[NAIROBI] Scientists have done substantive research that links causes of diseases such as cholera, typhoid and diarrhoea to poor sanitation, especially in Sub-Saharan Africa.
According to the World Bank’s water sanitation programme, 564 million and 326 million Africans do not have access to sanitation and safe drinking water respectively. The programme says that although countries such as Rwanda have made significant progress in access to clean water and sanitation, the continent needs to accelerate efforts to provide sanitation and water services to the millions of its population without them.
But as the search for solutions continues, there seems to be consensus globally to invest in preventive measures such as vaccines. This has been seen in a number of efforts to fight diseases such as TB and malaria. However, there seems to be less focus on one of the measures that can help significantly cut down the burden of disease on the continent, which is how to improve as well as revamp the sanitation sector in the countries. These measures were discussed extensively at a workshop organized by Kenya’s Ministry of Water and Sanitation in Nairobi last two weeks (29-31 May).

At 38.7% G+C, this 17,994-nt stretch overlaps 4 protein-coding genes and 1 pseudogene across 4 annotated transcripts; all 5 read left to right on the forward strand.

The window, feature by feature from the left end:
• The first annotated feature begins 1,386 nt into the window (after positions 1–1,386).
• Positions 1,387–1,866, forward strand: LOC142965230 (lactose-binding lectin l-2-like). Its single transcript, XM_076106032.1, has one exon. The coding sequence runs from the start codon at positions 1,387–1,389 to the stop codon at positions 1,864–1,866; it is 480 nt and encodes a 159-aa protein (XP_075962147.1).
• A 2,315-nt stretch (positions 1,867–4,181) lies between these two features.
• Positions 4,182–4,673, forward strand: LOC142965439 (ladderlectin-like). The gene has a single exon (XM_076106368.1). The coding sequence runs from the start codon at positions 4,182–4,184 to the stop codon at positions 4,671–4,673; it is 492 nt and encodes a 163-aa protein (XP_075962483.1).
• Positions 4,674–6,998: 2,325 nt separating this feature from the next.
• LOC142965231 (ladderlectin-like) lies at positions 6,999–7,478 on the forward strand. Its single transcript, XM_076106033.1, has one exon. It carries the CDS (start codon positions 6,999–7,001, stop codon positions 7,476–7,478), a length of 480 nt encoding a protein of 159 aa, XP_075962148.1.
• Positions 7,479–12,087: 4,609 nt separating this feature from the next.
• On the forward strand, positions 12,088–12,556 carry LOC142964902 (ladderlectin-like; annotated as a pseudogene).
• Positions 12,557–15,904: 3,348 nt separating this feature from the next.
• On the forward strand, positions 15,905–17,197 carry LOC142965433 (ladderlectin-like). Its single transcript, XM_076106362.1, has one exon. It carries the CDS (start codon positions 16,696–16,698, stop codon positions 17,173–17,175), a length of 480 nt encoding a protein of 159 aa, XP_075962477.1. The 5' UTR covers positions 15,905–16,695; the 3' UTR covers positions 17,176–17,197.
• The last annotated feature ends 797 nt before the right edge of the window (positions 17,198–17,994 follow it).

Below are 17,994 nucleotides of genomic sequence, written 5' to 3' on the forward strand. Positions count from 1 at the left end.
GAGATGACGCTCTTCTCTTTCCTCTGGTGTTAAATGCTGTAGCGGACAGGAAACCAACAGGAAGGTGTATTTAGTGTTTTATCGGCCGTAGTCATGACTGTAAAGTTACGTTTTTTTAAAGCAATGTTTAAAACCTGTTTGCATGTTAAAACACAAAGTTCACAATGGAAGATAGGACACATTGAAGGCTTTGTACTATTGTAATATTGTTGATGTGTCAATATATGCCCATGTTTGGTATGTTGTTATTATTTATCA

One of the key concerns for sanitation experts was how to get simple, cost-friendly innovative technologies for waste-water management in Kenya.
“The long-term benefits of sanitation can be instrumental in significantly reducing the burden of disease in Africa.”
Article By: Gilbert Nakweya